DUTERTE MARTIAL LAW VS MARCOS MARTIAL LAW – Who’s afraid of martial law? Not me, who was among the first newsmen in the province arrested by the then Philippine Constabulary (PC) when Proclamation 1081 signed by then President Marcos was implemented in Pangasinan.
In fact, I spent few hours in the stockade ahead of Nestor Pulido, and less than an hour after Tony Hombrebueno and his group were rounded up and transported to the PC camp in Lingayen.
I got dragged into the hole because I was in front of a newsstand on Torres Bugallon Avenue (that’s A.B. Fernandez today) looking for newspapers to buy. One PC enlisted man alighted from a jeep and rudely ordered the newspaper vendor to go home and stop selling newspapers.
I got piqued by his conduct and with my youthful idealism, plus the instinct of a journalist in my system, I questioned the order in defense of the poor newspaper vendor.
The enlisted man referred me to his officer who turned out to be no other than PC Provincial Commander, Col. Vicente Eduardo, sitting in the front seat of the jeep. When I got near the officer, he ordered: “Get this one”.
I was made to climb into the back of the jeep and you know who I found there? It was the late Joe Fermill, then editor of the Pangasinan Courier, who was picked up ahead of me on his way to his The Courier’s office on Rivera Street.
I surmised that Joe was also arrested when he, too, questioned the mass arrests of students in an operation spearheaded by Col. Eduardo.
In the PC provincial command, it was like a sort of gathering of journalists, especially when Nestor Pulido arrived, his left hand hiding his teary eyes.
At that time, Jun Velasco, Manny Cornel, Fred Macaraeg and yes, Jimmy Lucas, who already joined his Creator (like Manny and Fred), had not been taken in.
Nestor said he was on board a Pantranco bus bound for his hometown Infanta to really escape martial law but along the way, the bus was flagged down. One sergeant manning a checkpoint recognized Nestor and asked him to alight.
As Joe Fermill and I were really not in the list but only happened to be there because we, as journalists, questioned the orders. It was then Assistant Provincial Commander, Lt. Col. Ernesto Venturina, who treated us not as detainees but as guests, eventually told us we could go home. We became the first detainees to leave the PC stockade.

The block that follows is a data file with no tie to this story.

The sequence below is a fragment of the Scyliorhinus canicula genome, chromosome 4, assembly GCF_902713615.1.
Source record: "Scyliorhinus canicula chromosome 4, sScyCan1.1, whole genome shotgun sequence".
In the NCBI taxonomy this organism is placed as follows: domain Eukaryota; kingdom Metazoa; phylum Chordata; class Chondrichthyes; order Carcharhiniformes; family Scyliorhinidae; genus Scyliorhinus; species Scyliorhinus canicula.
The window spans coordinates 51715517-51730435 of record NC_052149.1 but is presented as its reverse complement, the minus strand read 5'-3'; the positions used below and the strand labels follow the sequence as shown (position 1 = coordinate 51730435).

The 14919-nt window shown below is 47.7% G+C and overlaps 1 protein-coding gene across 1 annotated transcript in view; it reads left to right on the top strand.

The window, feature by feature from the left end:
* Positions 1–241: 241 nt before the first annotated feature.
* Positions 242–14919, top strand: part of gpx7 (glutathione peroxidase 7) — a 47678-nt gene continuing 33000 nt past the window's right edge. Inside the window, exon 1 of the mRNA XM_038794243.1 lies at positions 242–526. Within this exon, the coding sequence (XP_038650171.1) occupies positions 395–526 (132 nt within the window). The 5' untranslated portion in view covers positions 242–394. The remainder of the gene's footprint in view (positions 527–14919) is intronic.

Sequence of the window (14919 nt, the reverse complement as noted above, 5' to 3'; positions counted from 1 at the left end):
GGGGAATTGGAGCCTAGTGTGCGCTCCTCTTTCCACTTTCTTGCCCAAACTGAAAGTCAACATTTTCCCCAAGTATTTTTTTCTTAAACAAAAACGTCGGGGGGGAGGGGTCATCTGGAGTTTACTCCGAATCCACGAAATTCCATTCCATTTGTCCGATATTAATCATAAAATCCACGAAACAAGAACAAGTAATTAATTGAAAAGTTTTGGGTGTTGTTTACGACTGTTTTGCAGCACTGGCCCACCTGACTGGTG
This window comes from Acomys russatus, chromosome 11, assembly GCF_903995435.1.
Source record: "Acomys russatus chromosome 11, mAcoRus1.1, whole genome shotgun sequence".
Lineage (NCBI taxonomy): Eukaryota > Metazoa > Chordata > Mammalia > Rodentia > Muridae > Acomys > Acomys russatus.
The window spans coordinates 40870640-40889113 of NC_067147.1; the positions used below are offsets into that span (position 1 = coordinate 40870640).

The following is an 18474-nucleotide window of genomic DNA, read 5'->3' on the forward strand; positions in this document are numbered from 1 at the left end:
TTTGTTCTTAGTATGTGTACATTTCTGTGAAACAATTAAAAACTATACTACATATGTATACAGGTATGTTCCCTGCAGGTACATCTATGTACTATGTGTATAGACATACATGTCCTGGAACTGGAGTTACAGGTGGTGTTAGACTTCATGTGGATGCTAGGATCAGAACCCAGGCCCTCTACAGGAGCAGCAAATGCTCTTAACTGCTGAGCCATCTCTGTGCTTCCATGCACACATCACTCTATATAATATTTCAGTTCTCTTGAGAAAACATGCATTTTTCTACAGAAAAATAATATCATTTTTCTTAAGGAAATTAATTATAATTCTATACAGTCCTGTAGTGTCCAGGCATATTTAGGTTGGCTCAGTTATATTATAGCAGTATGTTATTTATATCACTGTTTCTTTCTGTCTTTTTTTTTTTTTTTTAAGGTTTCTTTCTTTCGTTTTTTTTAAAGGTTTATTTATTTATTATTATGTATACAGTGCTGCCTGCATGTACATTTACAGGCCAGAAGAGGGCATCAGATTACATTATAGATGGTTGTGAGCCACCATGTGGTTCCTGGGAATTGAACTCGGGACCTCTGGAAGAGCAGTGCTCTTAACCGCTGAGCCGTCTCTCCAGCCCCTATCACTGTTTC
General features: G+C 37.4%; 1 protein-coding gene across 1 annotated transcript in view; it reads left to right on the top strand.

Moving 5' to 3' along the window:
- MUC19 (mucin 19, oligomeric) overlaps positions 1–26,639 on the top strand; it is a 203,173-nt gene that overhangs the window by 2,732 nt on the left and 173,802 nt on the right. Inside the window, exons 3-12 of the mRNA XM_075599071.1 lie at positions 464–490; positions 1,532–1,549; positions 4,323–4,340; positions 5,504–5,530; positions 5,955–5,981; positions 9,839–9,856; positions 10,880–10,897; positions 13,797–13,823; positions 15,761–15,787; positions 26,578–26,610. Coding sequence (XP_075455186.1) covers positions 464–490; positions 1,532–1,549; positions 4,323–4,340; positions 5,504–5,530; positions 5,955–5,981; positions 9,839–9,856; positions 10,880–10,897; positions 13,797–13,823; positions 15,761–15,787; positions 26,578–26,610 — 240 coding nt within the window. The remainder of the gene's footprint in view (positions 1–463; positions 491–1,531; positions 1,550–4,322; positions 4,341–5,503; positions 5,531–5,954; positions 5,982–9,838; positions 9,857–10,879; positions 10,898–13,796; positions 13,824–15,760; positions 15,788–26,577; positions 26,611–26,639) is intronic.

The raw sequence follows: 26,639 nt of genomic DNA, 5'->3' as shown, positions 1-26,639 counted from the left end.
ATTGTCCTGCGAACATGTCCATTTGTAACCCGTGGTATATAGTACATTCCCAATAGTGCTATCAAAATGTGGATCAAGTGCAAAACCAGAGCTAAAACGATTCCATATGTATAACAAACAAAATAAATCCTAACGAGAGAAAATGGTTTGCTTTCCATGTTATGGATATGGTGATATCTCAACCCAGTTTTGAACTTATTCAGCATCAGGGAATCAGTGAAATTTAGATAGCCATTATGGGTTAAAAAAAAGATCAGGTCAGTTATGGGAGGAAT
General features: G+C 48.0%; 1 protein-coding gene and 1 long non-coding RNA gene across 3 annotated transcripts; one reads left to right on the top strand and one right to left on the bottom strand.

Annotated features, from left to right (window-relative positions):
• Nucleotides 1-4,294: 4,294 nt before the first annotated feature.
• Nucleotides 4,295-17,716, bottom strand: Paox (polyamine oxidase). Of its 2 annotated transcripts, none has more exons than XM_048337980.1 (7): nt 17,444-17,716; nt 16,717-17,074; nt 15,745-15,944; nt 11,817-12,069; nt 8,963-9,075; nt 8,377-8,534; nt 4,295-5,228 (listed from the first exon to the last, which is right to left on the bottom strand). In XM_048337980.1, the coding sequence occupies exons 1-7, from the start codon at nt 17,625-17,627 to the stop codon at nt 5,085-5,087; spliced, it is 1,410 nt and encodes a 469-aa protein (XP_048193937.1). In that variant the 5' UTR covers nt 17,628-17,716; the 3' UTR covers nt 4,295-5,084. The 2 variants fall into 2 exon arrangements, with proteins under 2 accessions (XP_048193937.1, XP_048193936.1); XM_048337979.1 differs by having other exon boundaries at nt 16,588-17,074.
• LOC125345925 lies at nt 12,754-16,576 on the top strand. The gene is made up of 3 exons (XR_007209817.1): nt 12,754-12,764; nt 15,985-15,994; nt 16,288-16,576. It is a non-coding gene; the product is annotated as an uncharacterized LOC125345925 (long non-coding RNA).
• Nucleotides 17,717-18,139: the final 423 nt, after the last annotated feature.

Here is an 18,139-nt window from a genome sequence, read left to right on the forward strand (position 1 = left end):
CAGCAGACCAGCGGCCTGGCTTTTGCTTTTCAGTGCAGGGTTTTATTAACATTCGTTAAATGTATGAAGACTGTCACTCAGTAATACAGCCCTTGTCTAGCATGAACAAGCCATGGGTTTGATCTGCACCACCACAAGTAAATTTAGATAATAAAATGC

We bade goodbye to Nestor and Tony and told Nestor we would drop by and see Vic Millora in his house in Lucao to inform about his detention.
I am relating this story because of the Martial Law proclaimed in Mindanao by President Rodrigo Duterte which I think is as not so harsh compared to the Marcos martial law in 1972 that arrested everyone opposed to his regime.
I doubt it there will be any mass arrest even if the privilege of the writ of habeas corpus is suspended.
Probably, Mindanao is ripe for martial law with the many armed groups becoming more violent.
Law-abiding citizens should not be afraid of martial law. Only those who conspired with the armed bandits to spread terror in Mindanao should have a reason to fear.
Drawing from the traumatic experiences under the Marcos martial law, soldiers can be expected to be more civil and respectful of human rights.
Besides, the constitution provides that martial law can only be allowed for 60 days unless Congress extends it, unlike during Marcos time when the constitution did not prescribe any limitation on the period.
Also, unlike Da Apo’s one-man rule, martial law today allows for Congress and the Courts to continue to function as co-equal branches of the executive branch and no media will be shut down. This means the freedom of expression and of the press shall not be taken away from us unlike the 1972 martial law,